generating rather than hypothesis testing, nonparametric and
distribution-free, and allows for consideration of large sets of
predictors, while being robust to multicollinearity, outliers, and
missing data problems (Kiernan, Kraemer, Winkleby, King, &
Taylor, 2001). Sensitive to detecting interactions between predic-
tors, it is well-suited to clinical decision making, as algorithms are
derived for identification of patients at risk of treatment nonre-
sponse (Agras et al., 2000). The signal detection analytic method
of calculating receiver operating characteristics (ROC) and recur-
sive partitioning was applied; all predictor variables were included,
regardless of their zero-order associations. First, for each variable,
cutoff points were determined to split the sample into likely
treatment nonresponse versus response by computing sensitivity
and specificity. Next, equally weighting those cutoff points for all
variables, the optimal predictor and cutoff point was identified,
creating sample subsets with a predicted negative versus positive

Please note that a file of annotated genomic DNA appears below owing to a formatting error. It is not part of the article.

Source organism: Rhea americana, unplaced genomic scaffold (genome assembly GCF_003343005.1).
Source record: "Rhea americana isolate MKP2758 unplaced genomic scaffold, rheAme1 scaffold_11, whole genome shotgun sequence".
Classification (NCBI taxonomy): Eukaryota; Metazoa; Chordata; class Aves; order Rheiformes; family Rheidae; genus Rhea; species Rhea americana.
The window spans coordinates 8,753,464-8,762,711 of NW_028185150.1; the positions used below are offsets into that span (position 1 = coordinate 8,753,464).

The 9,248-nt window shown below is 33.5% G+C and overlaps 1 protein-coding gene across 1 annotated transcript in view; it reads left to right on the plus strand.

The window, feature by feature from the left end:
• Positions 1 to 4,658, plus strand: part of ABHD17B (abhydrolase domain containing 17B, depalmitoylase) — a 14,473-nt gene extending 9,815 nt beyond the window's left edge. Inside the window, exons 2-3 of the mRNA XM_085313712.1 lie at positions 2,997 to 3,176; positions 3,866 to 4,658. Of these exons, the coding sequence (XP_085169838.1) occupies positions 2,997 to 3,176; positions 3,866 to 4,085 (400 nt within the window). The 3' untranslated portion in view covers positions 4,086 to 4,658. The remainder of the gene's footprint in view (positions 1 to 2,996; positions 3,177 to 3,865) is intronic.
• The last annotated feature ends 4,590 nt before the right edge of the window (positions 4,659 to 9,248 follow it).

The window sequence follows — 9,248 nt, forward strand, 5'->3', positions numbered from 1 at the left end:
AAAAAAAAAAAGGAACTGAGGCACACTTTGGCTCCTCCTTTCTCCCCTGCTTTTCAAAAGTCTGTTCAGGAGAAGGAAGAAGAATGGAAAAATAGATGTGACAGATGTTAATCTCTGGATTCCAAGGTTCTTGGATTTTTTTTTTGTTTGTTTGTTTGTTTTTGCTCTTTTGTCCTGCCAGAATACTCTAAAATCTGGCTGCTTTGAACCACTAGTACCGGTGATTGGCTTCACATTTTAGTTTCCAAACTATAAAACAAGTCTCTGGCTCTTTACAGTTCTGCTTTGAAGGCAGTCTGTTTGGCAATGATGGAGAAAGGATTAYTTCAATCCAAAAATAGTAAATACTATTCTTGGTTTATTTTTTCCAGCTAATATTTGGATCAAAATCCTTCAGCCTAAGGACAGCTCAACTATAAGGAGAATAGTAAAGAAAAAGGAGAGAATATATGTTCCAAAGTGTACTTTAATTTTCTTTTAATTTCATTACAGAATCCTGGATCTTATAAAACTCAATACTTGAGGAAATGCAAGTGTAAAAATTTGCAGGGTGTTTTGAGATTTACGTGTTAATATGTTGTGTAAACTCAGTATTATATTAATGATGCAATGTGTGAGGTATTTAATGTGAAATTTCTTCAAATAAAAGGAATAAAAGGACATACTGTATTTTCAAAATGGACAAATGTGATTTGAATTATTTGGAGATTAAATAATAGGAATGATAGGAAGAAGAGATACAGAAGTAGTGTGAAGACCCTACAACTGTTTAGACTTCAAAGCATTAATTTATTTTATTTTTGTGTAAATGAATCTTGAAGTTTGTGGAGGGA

outcome; this process was repeated on the identified sample sub-
sets, and so on, using chi-square tests at p .01 as a stopping rule
646
BRIEF REPORTS
or proceeding until there were n 10 individuals by subset. Four
ROC analyses were conducted, including two outcomes (nonre-
sponse at posttreatment and at 1-year follow-up) and two sets of
predictors (pre- and intreatment variables). Pre- and intreatment
predictors were analyzed separately in order to facilitate clinical
decision-making prior to treatment or during the early treatment
phase. The ROC-derived subgroups were further characterized on
all pretreatment and all intreatment variables (analyses of variance
and Tukey honestly significant difference tests or chi-square tests,
respectively; p .01). Effect size of ROC-derived classification
was evaluated with the area under the curve (AUC) statistic
(Kraemer & Kupfer, 2006).
1
Results
ROC Analyses: Nonresponse at Posttreatment
Results from ROC analyses are depicted in Figure 1. Of 158
patients, 35 (22.1%) showed posttreatment nonresponse. ROC anal-
ysis for pretreatment predictors revealed that posttreatment nonre-
sponse was best predicted by an initial IIP score 1.7 (indicative of
greater interpersonal problems) or, in the case of a lower IIP score, a
combined shape/weight concern score on the EDE 4.5 (indicative